In a recent interview with The New Yorker, Donald Glover offered his take on the success of his critically-acclaimed show Atlanta and dissected how television has changed over the years. Yet one part in particular stood out the most. While discussing Tay-K’s controversial hit single “The Race,” Glover had this to offer: “Look at this kid! He’s a baby! He never had a chance! Y’all are forgetting what rap is. Rap is ‘I don’t care what you think in society, wagging your finger at me for calling women “bitches”—when, for you to have two cars, I have to live in the projects.’” Calling it “a real Jesse James story,” Glover expanded on this thought process further. “Young black kid in Texas with a murder on him,” he said. “He’s definitely going to die, and it’s sad.”

As it turns out, the song appeared in the highly-rated season two premiere of Atlantaon March 1, kicking off Robbin Season with a bang. There’s no denying that “The Race” is a hit, with it’s melodic opening flute and simple, booming percussion over which Tay-K breaks down the door to deliver the catchy chorus: “Fuck a beat, I was tryna beat a case/But I ain’t beat that case, bitch I did the race.” The song draws its name from the fact that Tay-K recorded it while on the run from the law, and it quickly blew up in the summer of 2017 following his arrest. The music video for the song now sits at 120 million views on YouTube, and the hashtag #FreeTayK has been making its rounds on the internet for quite some time.

Yet if you do a little digging into the story of Tay-K, what you will find is rather troublesome. Last March, the viral rapper from Arlington, Texas cut off his ankle monitor and fled, disappearing for three months before finally being apprehended by U.S. Marshalls in New Jersey on June 30. He had been under house arrest due to his involvement in the home invasion and fatal shooting of 21-year-old Ethan Walker in Mansfield, Texas. It is believed he fled the state because prosecutors were seeking to try him as an adult, which would make him eligible for the death penalty. Tay-K is also a suspect in the fatal shooting of a 23-year-old man at a Chick-fil-A in San Antonio, Texas, and the attack and robbery of a 65-year-old man at a park in Arlington, Texas. The now incarcerated rapper will stand trial as an adult in Walker’s case, and only time will tell his fate. Things are looking grim given the fact that one of his accomplices in the robbery and murder of Walker was found guilty and sentenced to 20 years in prison on February 23.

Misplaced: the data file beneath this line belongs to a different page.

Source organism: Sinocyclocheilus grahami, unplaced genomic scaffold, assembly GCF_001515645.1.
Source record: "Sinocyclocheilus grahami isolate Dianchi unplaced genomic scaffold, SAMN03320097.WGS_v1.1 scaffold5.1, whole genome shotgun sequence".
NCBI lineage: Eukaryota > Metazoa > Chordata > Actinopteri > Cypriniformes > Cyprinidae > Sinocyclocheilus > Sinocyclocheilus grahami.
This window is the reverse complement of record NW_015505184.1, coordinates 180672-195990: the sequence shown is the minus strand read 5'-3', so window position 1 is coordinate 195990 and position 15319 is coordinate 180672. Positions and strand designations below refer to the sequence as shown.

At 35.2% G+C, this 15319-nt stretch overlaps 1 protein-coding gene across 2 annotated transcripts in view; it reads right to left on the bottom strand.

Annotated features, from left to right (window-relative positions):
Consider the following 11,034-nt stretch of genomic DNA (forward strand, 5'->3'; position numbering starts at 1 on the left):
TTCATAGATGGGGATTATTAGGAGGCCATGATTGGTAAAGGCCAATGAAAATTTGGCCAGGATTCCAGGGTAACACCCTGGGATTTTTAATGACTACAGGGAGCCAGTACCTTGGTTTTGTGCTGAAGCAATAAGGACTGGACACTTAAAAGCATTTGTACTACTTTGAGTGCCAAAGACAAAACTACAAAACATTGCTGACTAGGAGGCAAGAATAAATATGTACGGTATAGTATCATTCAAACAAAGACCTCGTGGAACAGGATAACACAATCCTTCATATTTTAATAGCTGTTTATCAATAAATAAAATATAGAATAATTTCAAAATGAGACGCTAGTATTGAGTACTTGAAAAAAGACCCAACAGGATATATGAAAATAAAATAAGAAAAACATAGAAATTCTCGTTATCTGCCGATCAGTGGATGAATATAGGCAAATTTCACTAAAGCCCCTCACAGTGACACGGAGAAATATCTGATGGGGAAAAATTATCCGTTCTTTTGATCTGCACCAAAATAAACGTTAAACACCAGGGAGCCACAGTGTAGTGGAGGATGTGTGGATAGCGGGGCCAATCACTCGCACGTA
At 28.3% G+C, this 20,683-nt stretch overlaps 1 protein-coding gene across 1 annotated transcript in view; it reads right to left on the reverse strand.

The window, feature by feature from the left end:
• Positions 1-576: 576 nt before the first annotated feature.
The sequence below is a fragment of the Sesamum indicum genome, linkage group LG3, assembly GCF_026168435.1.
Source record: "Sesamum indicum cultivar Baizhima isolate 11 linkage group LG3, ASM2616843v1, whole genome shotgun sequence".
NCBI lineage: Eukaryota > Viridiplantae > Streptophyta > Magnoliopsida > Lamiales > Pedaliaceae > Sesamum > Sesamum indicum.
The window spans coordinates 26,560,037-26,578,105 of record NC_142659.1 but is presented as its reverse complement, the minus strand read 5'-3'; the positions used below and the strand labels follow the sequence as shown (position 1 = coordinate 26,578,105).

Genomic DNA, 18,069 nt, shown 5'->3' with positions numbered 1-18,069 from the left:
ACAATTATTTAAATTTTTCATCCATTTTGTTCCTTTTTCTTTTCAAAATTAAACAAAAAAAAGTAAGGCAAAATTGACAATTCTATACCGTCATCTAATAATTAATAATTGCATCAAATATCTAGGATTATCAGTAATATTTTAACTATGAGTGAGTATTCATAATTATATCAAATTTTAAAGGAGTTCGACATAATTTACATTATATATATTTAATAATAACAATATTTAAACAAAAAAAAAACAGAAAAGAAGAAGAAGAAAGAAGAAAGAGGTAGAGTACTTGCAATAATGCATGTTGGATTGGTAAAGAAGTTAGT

However, Tay-K certainly isn’t the first rapper to have a history of violence and run-ins with the law. In fact, many of the most recognizable names in hip hop have storied and dark legal histories. For example, Tupac Shakur, who is an undeniable cultural icon, was charged with sexually assaulting a woman in a hotel room in November 1993. Although Shakur denied the charges, he was later convicted in 1994 of first-degree sexual abuse. He ended up serving four months in prison, during which he released his multi-platinum classic album Me Against The World, becoming the first artist to have a number one album on the Billboard 200 while serving a prison sentence. Snoop Dogg is another rapper who almost faced a lengthy period of time behind bars. In August 1993, Snoop and his bodyguard McKinley Lee were charged with first and second-degree murder for the death of Philip Woldemariam. Although they were both acquitted, Snoop continued to deal with ongoing legal issues stemming from the incident. Still, the high profile nature of the case undoubtedly boosted the sales of his debut album Doggystyle, which went on to sell over eleven million copies worldwide and was supported by the popular single “Murder Was The Case.” Ultimately, the individual careers of Tupac and Snoop weren’t negatively affected by their respective criminal histories; rather, such controversies added to their unique legacies.